*This is an update of a post that was originally published in December*
On October 21, 2016, Indianapolis Power & Light Company (IPL), an Indianapolis based, vertically integrated utility, filed a formal complaint with the Federal Energy Regulatory Commission (FERC) against the Midcontinent Independent System Operator (MISO) under Section 206 of the Federal Power Act over what it perceives as the mistreatment of its Harding Street Station Battery Energy Storage System (HSS BESS) (Docket EL17-8). Essentially, IPL’s complaint boils down to three “asks,” with plenty of details surrounding timing, ongoing proceedings, and stakeholder input left for FERC to figure out.
First, IPL wants FERC to tell MISO to create a market mechanism for Primary Frequency Response (PFR). PFR is an automatic response by some resources to a rapid change in the frequency of the system. The grid in the U.S. is operated at a nominal 60 Hz, which is maintained by keeping real-time supply and demand on the whole system in nearly perfect balance. PFR is the “first responder” for keeping that balance intact when something unexpected happens, like a large generator tripping offline, shown as the “Arresting” and “Rebound” periods in Figure 1.
Providing PFR is the HSS BESS’s primary function. MISO’s current market construct does not explicitly compensate generators for providing PFR. Instead, this service is lumped into the provision of, and compensation for, frequency regulation under Schedule 3 of MISO’s Tariff in accordance with FERC Order 888. Because the battery is providing only PFR, there is no way for IPL to make money through MISO’s markets under this particular operation scheme.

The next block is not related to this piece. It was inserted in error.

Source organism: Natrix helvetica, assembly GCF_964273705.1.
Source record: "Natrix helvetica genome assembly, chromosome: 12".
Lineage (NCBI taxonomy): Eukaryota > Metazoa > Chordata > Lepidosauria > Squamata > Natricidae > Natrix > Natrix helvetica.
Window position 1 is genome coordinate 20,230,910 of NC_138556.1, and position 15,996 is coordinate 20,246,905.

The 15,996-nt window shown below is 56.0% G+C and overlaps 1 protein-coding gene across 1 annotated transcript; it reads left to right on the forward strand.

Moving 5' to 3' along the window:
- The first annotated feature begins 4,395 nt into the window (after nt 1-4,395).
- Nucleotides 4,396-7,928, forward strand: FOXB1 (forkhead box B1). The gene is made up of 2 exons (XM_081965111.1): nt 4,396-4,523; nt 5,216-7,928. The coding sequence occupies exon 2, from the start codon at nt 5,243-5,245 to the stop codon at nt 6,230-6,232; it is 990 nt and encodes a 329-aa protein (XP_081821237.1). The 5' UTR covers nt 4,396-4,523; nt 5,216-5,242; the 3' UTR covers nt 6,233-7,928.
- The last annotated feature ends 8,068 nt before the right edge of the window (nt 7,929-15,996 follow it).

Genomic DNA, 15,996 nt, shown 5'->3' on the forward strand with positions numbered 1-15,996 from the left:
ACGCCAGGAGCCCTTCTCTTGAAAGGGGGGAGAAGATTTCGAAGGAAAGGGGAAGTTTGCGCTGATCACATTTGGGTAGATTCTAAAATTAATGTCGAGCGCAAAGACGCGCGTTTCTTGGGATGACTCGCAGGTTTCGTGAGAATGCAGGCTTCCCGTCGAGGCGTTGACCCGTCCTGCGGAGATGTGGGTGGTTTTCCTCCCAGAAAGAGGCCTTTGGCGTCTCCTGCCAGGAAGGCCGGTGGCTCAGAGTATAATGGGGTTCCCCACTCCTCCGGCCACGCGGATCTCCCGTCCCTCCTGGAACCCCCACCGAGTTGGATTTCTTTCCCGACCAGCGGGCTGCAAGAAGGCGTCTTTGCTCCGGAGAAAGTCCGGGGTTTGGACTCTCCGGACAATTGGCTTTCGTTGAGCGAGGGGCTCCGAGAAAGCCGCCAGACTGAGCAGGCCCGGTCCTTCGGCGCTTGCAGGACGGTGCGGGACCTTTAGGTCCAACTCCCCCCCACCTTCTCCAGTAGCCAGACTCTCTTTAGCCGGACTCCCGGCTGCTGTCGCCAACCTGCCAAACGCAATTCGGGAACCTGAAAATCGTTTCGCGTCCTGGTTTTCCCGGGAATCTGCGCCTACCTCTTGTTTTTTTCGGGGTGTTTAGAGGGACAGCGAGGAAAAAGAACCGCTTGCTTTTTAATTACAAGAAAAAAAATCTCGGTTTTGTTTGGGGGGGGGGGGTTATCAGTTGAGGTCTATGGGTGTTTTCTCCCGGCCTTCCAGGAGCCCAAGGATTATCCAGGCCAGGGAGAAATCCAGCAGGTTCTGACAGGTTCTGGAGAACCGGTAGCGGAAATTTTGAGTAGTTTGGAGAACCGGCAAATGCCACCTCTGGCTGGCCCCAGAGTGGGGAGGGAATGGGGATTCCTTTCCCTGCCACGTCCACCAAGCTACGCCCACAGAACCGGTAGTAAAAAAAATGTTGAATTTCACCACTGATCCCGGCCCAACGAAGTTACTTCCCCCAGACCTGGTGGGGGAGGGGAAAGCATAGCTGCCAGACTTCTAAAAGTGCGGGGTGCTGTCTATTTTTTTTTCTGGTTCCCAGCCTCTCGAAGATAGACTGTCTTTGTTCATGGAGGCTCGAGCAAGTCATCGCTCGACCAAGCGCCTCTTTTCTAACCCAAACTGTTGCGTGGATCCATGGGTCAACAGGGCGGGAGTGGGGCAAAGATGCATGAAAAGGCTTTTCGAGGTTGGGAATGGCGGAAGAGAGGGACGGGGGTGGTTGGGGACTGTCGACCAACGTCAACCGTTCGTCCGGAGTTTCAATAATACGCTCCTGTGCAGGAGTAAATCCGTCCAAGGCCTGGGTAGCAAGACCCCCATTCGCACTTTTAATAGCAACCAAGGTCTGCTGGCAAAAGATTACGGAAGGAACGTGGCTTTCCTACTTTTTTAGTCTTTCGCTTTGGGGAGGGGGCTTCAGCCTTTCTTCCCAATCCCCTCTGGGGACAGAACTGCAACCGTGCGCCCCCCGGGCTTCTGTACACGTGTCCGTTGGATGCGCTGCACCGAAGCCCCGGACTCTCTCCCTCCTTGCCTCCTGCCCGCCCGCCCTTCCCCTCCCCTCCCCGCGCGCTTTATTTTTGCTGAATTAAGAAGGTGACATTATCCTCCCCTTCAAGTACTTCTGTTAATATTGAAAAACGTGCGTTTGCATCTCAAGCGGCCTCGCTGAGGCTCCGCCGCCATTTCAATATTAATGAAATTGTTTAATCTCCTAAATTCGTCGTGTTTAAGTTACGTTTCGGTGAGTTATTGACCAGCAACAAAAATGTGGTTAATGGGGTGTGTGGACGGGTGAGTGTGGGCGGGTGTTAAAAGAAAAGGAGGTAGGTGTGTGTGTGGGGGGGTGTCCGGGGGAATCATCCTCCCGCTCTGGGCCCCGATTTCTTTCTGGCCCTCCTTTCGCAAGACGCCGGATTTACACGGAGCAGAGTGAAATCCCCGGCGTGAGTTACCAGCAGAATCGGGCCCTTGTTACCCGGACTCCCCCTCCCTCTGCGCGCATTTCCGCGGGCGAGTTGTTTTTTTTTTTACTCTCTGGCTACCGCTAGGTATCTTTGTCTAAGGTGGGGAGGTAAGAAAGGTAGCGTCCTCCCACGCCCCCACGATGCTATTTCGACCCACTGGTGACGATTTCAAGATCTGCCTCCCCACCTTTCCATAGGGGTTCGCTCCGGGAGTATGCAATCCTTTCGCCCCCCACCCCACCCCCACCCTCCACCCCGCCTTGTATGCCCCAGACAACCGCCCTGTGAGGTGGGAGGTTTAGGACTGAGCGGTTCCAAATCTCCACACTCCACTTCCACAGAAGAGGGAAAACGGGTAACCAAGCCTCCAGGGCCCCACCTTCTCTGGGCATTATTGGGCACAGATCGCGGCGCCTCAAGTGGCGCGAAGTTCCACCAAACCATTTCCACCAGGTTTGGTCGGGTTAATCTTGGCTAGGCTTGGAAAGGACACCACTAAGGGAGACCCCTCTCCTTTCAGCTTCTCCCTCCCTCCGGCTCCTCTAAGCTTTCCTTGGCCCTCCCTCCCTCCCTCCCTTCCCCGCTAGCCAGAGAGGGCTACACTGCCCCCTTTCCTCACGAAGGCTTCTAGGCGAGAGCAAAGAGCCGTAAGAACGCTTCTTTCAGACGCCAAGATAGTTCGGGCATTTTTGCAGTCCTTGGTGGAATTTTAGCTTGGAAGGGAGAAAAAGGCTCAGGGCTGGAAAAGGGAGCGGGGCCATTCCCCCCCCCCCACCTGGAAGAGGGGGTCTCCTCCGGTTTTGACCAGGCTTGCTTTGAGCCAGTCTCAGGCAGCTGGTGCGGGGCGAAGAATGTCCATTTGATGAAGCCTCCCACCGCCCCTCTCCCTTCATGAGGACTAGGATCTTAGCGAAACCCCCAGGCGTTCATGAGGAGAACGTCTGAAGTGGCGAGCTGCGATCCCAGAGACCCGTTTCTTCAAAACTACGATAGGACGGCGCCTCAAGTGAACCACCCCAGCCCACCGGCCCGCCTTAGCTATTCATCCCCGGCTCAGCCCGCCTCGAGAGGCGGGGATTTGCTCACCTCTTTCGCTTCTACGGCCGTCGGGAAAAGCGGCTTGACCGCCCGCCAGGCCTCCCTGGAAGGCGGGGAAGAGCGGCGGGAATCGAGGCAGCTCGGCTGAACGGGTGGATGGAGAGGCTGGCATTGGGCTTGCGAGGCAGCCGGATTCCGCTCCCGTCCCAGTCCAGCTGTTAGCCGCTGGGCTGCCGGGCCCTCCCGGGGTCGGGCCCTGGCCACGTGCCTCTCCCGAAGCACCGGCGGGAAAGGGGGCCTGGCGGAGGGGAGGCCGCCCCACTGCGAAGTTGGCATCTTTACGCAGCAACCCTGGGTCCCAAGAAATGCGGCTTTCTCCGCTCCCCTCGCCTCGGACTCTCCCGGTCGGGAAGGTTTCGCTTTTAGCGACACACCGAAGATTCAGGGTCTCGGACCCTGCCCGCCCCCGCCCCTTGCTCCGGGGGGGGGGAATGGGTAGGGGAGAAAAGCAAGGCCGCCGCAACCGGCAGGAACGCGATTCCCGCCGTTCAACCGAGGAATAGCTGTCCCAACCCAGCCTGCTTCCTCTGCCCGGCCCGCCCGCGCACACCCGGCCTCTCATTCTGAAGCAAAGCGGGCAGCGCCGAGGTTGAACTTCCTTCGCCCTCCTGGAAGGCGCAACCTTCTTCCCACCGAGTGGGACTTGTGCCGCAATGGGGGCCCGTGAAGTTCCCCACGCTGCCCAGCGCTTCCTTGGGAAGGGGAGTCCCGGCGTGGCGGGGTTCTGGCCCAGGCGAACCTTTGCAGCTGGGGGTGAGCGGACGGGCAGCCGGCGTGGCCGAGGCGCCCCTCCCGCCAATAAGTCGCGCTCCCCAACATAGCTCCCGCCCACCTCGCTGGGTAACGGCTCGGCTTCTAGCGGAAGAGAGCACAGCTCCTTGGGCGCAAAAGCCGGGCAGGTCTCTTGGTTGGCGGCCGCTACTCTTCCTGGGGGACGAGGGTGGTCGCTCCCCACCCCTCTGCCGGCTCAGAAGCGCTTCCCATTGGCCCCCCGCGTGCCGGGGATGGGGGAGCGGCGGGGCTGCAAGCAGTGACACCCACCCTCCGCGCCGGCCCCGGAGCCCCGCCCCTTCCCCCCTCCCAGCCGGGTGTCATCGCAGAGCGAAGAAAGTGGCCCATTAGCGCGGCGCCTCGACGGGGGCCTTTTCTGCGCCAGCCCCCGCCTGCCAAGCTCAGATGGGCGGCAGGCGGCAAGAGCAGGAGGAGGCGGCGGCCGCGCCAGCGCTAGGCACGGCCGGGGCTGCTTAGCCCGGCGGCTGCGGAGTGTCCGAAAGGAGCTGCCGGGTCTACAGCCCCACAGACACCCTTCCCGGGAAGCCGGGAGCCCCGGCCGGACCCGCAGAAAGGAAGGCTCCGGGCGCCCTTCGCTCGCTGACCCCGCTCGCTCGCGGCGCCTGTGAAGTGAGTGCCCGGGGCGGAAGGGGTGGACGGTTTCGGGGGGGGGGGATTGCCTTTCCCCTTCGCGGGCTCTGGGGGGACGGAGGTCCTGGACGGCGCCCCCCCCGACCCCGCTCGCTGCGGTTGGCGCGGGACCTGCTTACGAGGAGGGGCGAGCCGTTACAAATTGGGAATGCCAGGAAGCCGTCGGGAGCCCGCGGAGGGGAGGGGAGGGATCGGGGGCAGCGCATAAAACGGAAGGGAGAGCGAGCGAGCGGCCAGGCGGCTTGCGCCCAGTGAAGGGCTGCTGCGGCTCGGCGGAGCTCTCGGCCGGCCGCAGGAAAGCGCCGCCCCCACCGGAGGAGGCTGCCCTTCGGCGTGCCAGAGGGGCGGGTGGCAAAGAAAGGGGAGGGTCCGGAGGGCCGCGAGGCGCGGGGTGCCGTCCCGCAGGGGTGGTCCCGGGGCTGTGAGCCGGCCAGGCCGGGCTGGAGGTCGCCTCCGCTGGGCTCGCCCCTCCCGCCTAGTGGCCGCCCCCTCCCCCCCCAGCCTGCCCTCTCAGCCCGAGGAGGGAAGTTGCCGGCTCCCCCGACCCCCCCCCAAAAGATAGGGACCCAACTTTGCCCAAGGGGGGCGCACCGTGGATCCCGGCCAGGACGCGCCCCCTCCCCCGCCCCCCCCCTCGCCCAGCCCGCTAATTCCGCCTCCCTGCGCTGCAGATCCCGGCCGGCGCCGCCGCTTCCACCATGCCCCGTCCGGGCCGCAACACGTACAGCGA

Second, IPL is asking FERC to direct MISO to change its dispatch protocols for the Stored Energy Resource (SER) asset classification. IPL has argued that having the battery participate in MISO’s market as an SER, providing frequency regulation, would damage the battery, shortening its useful life from 10 years to three. If your customers are paying for this asset, that’s a big problem. MISO has been working with IPL on this issue for the last two years, but the two sides have yet to come up with a solution
Lastly, IPL is asking FERC to direct MISO to modify its frequency regulation market to more closely resemble PJM’s. You may recall from previous GPI blogs about energy storage that PJM’s market is the most habitable for lithium-ion batteries because of the way its frequency regulation market is structured to compensate resources based on their comparative ability to respond quickly. MISO’s Market Subcommittee currently has a market enhancement call “AGC enhancement for fast-ramping resources,” which could achieve what IPL is requesting. Our work in 2016 landed this issue as a high priority item on MISO’s Market Roadmap for 2017.
The challenge that lays ahead for FERC is to balance the needs of IPL and the needs of the industry as a whole to develop a solution that works for everyone. FERC is using ongoing proceedings to develop a record of the industry’s perspective on emerging energy storage opportunities1, including a November 9thtechnical conference on the use of energy storage as a transmission asset and for multiple uses. IPL’s complaint also calls for ongoing stakeholder discussion at MISO through 2017.